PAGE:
INDIANAPOLIS (AP) -
Indiana House Speaker Brian Bosma said Monday that he was “disturbed” after
finding out that the state’s child welfare agency failed to take action
after five different reviews conducted in recent years found problems at the
The revelation was
included in a sixth report on the Department of Child Services, which was
released in June by a consultant hired by Republican Gov. Eric Holcomb.
The latest report
stated: “in five years, external evaluators have prepared five evaluation
reports about DCS ... A large number of these recommendations have not yet
suggests that most, if not all, were conducted while Vice President Mike
Pence was Indiana’s governor. “I am disturbed by that,” Bosma said after a
Statehouse hearing on the findings. “I can tell you that this governor is
laser focused on this issue ... I know they aren’t going to drop the ball on
problems at the agency erupted into public view last December when former
DCS Director Mary Beth Bonaventura resigned. She accused Holcomb’s
administration of making management changes and service cuts that “all but
ensure children will die.”
Child welfare cases
have skyrocketed across the U.S. in recent years, as has the number of
children placed in foster care because their drug-addicted parents can’t
care for them. The problem is particularly acute in a handful of states,
But the report by
the Child Welfare Policy and Practice Group, the latest consultant brought
on to review the agency, raises questions over whether the state acts too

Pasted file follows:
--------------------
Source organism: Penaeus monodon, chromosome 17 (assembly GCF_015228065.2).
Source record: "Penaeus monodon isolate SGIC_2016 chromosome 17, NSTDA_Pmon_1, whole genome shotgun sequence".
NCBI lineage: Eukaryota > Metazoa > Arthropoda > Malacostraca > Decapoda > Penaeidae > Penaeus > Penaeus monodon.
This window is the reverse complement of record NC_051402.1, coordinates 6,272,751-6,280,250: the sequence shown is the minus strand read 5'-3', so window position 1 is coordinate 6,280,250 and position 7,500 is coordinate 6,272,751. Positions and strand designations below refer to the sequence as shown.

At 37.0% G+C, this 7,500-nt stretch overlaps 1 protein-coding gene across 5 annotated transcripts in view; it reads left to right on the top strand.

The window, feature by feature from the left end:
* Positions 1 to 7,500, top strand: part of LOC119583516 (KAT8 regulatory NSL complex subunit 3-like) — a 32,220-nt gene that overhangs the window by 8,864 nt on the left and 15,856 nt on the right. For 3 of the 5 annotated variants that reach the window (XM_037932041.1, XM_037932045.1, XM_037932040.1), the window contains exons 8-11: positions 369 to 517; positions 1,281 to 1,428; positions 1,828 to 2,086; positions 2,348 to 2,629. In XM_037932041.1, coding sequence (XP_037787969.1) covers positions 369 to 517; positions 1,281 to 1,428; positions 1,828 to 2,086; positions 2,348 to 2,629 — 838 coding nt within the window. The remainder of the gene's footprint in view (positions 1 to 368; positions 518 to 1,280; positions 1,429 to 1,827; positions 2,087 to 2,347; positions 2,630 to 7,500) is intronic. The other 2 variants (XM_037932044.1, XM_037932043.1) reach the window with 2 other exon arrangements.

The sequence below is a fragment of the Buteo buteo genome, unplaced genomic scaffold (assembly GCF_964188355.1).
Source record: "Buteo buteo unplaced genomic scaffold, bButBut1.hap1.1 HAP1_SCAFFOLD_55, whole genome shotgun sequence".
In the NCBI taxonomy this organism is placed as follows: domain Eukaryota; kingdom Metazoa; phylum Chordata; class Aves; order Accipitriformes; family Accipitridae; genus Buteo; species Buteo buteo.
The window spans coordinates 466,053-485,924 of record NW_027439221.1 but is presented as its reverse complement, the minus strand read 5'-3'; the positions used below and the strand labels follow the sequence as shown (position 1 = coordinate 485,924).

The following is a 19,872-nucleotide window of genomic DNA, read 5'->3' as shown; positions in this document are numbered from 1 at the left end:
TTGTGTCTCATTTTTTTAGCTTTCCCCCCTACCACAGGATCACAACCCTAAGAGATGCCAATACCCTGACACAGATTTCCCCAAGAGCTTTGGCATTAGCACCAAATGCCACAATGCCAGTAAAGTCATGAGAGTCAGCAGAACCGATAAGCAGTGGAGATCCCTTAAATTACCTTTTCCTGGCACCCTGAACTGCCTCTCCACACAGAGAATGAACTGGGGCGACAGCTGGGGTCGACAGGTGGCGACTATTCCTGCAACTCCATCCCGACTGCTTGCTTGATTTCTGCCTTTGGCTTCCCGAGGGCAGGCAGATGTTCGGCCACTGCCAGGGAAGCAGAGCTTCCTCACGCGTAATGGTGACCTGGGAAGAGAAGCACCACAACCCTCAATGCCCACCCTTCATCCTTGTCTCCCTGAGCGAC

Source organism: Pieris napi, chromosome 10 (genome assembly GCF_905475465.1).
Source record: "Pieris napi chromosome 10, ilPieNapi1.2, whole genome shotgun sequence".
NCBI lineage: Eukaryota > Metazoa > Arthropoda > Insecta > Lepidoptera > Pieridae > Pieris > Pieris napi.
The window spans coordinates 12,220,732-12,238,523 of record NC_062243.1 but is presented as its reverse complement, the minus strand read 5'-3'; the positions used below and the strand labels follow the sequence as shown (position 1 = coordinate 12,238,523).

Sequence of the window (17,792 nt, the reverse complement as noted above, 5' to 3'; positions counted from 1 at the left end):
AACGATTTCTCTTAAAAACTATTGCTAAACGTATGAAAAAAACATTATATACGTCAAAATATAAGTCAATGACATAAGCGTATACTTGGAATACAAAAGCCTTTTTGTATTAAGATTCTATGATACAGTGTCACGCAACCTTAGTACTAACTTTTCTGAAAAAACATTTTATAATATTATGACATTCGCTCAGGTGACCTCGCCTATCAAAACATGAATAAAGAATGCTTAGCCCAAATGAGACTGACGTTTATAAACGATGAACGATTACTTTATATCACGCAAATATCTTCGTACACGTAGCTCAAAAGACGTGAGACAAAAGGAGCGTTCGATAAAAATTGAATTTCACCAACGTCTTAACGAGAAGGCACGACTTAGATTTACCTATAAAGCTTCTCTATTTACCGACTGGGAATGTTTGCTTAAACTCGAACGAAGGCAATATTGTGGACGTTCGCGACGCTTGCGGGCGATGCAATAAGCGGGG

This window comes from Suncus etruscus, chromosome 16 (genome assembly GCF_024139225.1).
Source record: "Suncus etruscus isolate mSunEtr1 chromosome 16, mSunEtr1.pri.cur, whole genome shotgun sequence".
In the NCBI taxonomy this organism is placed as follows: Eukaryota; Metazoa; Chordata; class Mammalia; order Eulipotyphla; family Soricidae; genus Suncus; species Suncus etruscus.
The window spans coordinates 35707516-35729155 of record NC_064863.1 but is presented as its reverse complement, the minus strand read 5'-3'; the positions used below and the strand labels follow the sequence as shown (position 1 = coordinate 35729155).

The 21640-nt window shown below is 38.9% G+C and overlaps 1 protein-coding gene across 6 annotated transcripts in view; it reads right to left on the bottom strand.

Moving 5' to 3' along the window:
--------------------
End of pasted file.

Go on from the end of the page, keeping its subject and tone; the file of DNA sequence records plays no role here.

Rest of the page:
quick to remove kids from their homes over little things, like a parent who
tests positive for marijuana.
Parental drug abuse
was a factor in the removal of 7,015 children from their homes in 2017. That
accounts for 55 percent of all removals that year - up from just 28 percent
Karen Tallian of Portage said what remains unclear is the severity of
circumstances in many of those cases.
“Who are these kids
that are being removed from their houses and why?” asked Tallian. “This
report didn’t tell us that.”
The consultant said
one likely factor for the spike in cases was likely caused by a “culture of
fear” at the agency. That’s led child welfare workers to place concern over
“personal liability related to actions” above the “long-term well-being of
Paul Vincent, who
is director of the group, said a lack of resources, inexperienced workers
and a fear of reprisal likely led to a “vicious cycle” where workers would
escalate cases out of worry that they would be found responsible.
There is a “fear
that if they make a mistake they’ll immediately be terminated,” said current
DCS Director Terry Stigdon.
voiced interest in finding ways to reduce workers’ fear over liability. And
Bosma said lawmakers are looking into whether the agency needs more funding.
questioned whether modest changes will be enough, or whether the state even
has a full understanding of what’s going on.
“To say we can do a
couple little legislative changes ... I’m not sure we have a handle yet on
what is the big picture,” she said.